Long lining (or longeing with two lines) is an excellent way of working your horse, as the exercises may be varied and more difficult! Also, some horses (such as my gelding) strongly prefer to be long lined rather than longed.

Good luck, and I hope you are back in the saddle, soon!!!!

Ibex
Jun. 22, 2010, 11:08 AM
Yeah I prefer vienna reins..... or better yet longeing with two reins. Unfortunately you can't do either at a competition which is STUPID (right coeur?) (But you can crank down on some sidereins, longe a horse completely out of control, or trot around with your running martingale adjusted down to the chest strap....)

Jennifer

Maybe double check that! Vienna reins are now allowed at both US and Canadian recognized Dressage shows, and at Canadian Horse Trials...

It's a new rule, but I know for dressage it even had diagrams so you could print them and take them to the show with you to show anyone who questions it...

ETA: Yup! They're now allowed!

Page 11 of http://www.usef.org/documents/ruleBook/2010/13-EV.pdf

1. EXERCISE AREAS. The following restrictions begin at 3:00 p.m. of the day prior to the
start of the entire competition and continue throughout the duration of the event. The following
are compulsory: an English type saddle and any form of bridle, including double bridle,
snaffle, gag or hackamores. Running martingales with rein stops, Irish martingales, bit
guards, boots, bandages, fly shields, nose covers, and seat covers are permitted. Side reins
are permitted only while lunging an unmounted horse, as are running reins and chambons.
Other martingales, any form of gadget (such as a bearing, running or balancing reins, etc.)
and any form of blinkers, are forbidden, under penalty of disqualification. (bold mine)

FoxChaser
Jun. 22, 2010, 11:43 AM
Thanks for the responses! My trainer used the doughnut kind because she thinks the elastic ones give perhaps a bit too much (rider wouldn't ride with that much give to the hand). I don't think the doughnuts I've seen give much at all unless the horse is really pulling. My guy can get heavy in my hand (part of the reason I'm having to sit out some more- he gets heavy & I compensate with some bracing and pulling abs that weren't ready to be pulled yet) so I don't want to encourage that. As wolfmare said, I'm just trying to get a bit more of an education :) I've long lined before, but it was years and years ago with my old well-seasoned screw up-proof horse. Maybe it's time to learn again!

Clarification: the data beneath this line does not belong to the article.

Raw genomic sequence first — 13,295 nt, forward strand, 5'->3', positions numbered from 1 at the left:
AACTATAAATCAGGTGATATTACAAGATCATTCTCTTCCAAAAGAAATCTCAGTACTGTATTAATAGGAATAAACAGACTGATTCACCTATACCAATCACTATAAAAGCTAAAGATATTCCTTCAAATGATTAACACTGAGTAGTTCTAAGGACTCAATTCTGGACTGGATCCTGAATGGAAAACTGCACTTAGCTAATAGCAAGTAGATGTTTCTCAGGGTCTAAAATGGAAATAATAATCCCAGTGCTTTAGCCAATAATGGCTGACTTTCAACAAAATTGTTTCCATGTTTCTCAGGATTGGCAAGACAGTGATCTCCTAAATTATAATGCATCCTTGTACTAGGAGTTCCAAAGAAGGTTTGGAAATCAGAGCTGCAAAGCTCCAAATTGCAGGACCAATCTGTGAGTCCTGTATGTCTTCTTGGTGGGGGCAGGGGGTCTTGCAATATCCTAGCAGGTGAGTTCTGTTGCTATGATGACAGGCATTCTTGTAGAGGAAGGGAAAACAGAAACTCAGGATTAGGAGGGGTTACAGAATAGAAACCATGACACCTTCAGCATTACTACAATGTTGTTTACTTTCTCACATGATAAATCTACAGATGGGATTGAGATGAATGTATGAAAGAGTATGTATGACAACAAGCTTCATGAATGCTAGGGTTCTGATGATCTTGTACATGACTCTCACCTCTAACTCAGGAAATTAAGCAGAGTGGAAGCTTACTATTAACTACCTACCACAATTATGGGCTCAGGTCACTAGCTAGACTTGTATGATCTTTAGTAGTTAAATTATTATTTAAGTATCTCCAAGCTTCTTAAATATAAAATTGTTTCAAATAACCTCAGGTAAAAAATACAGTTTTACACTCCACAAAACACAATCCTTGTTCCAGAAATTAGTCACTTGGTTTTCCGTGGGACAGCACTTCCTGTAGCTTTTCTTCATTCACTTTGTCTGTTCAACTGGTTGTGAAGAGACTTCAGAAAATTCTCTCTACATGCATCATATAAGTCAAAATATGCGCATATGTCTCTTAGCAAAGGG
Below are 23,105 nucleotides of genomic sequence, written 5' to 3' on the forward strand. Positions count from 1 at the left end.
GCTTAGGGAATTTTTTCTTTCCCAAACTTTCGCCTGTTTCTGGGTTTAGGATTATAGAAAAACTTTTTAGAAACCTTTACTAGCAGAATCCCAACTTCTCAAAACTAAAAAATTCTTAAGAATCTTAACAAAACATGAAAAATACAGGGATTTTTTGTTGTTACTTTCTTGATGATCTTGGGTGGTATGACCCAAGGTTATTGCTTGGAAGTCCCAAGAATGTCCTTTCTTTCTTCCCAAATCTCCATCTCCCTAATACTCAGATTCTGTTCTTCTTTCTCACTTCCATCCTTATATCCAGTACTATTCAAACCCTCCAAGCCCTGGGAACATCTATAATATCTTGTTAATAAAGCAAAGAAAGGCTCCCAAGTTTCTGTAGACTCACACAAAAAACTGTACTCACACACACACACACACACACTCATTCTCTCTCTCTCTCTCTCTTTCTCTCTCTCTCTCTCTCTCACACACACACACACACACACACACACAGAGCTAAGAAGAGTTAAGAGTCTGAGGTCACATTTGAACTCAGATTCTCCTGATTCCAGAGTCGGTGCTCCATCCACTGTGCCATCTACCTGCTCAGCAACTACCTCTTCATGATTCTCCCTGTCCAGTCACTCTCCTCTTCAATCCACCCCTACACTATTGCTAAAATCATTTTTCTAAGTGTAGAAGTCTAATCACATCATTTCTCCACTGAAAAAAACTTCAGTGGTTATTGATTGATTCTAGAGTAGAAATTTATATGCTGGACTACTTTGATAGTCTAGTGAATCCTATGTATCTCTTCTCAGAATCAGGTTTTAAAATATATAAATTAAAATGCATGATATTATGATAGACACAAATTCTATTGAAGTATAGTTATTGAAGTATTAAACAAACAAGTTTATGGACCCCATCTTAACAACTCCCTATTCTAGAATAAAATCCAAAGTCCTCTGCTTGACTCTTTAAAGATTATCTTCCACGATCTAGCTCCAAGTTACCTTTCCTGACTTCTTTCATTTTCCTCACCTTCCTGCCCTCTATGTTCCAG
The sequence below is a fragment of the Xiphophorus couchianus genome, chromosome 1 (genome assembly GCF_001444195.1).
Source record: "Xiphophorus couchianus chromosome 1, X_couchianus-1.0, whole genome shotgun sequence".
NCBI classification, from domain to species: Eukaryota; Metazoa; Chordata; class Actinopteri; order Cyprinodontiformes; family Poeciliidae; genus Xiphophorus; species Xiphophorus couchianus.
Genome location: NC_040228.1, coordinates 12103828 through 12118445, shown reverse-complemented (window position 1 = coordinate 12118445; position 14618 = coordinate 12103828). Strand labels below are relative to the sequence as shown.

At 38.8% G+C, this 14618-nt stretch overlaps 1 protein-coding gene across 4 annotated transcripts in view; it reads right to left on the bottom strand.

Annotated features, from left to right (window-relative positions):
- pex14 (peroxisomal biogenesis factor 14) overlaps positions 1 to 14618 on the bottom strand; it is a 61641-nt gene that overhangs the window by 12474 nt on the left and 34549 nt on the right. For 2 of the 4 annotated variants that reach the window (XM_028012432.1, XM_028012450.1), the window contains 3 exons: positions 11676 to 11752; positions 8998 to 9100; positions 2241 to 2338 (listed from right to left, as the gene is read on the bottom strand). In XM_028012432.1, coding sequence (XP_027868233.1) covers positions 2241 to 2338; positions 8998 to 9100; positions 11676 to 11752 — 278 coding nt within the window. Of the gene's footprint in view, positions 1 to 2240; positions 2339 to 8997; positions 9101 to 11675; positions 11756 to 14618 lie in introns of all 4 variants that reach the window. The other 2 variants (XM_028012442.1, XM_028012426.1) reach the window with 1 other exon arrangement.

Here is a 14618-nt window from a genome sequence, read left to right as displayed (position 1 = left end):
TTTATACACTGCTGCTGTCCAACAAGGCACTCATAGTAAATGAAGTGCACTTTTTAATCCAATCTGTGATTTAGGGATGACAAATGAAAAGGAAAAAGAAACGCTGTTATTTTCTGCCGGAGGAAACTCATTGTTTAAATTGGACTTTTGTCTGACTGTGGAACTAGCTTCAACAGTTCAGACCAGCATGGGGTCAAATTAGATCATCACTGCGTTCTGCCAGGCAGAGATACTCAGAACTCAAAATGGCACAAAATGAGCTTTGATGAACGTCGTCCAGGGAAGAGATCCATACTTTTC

lecoeurtriste
Jun. 22, 2010, 02:39 PM
I think Thirdcharm was referring to working with two independent lines as being illegal at competition (which they are)...I was busted last year and cured of my ignorance! ;)

Fancy That
Jun. 23, 2010, 12:44 PM
Different things for different horses... if he's happy and steady, probably the doughnut ones would do the job perfectly well.

I use "triangle" reins for my mare (aka Running Side Reins, Vienna Reins, Lauffer Reins etc). She likes to lean and they give her nothing to lean ON. I know someone else who also uses them for a horse that gets rigid in regular side reins.

The big trick is the length - too long and they don't do anything, too short and they're not going to be able to reach/stretch (or worse yet, will get panicked).

I prefer this much more. The key is to really get IMPULSION & FORWARD from behind. There is an art to lunging correctly, and most of us aren't very good at it (including me) I don't really do it often.

But when I was working with a dressage instructor, I did do it regularly, in the Vienna/Running/Sliding/Triangle reins.....and that, coupled with correct dressage riding, helped my mare build her topline :)

bornfreenowexpensive
Jun. 23, 2010, 01:18 PM
Maybe double check that! Vienna reins are now allowed at both US and Canadian recognized Dressage shows, and at Canadian Horse Trials...

It's a new rule, but I know for dressage it even had diagrams so you could print them and take them to the show with you to show anyone who questions it...

ETA: Yup! They're now allowed!

Page 11 of http://www.usef.org/documents/ruleBook/2010/13-EV.pdf
(bold mine)


hummm....I always thought they were allowed...you just can not attach them between the legs. And I don't think you are allowed to long line...

As with all side reins...it is important to get the horse working from behind. Which sort of side reins I like...and how I attach them...totally depends on the horse.

FoxChaser
Jun. 23, 2010, 02:15 PM
The Vienna/ Lauffer reins it is then. I found some through Dressage Extensions. Thank you all so much for your input!

Ibex
Jun. 23, 2010, 04:35 PM
hummm....I always thought they were allowed...you just can not attach them between the legs. And I don't think you are allowed to long line...


Long lining is still out.. The USDF diagram shows the Vienna reins between the legs as acceptable, with identical wording in the rules, so I'm guessing it's ok.

Page 20: http://www.usef.org/documents/ruleBook/2010/08-DR.pdf

What you can't do is attach your plain side reins between the legs like a tie-down.

ThirdCharm
Jun. 23, 2010, 05:50 PM
Yeah sorry it's only long lining that is illegal.... :-)

Jennifer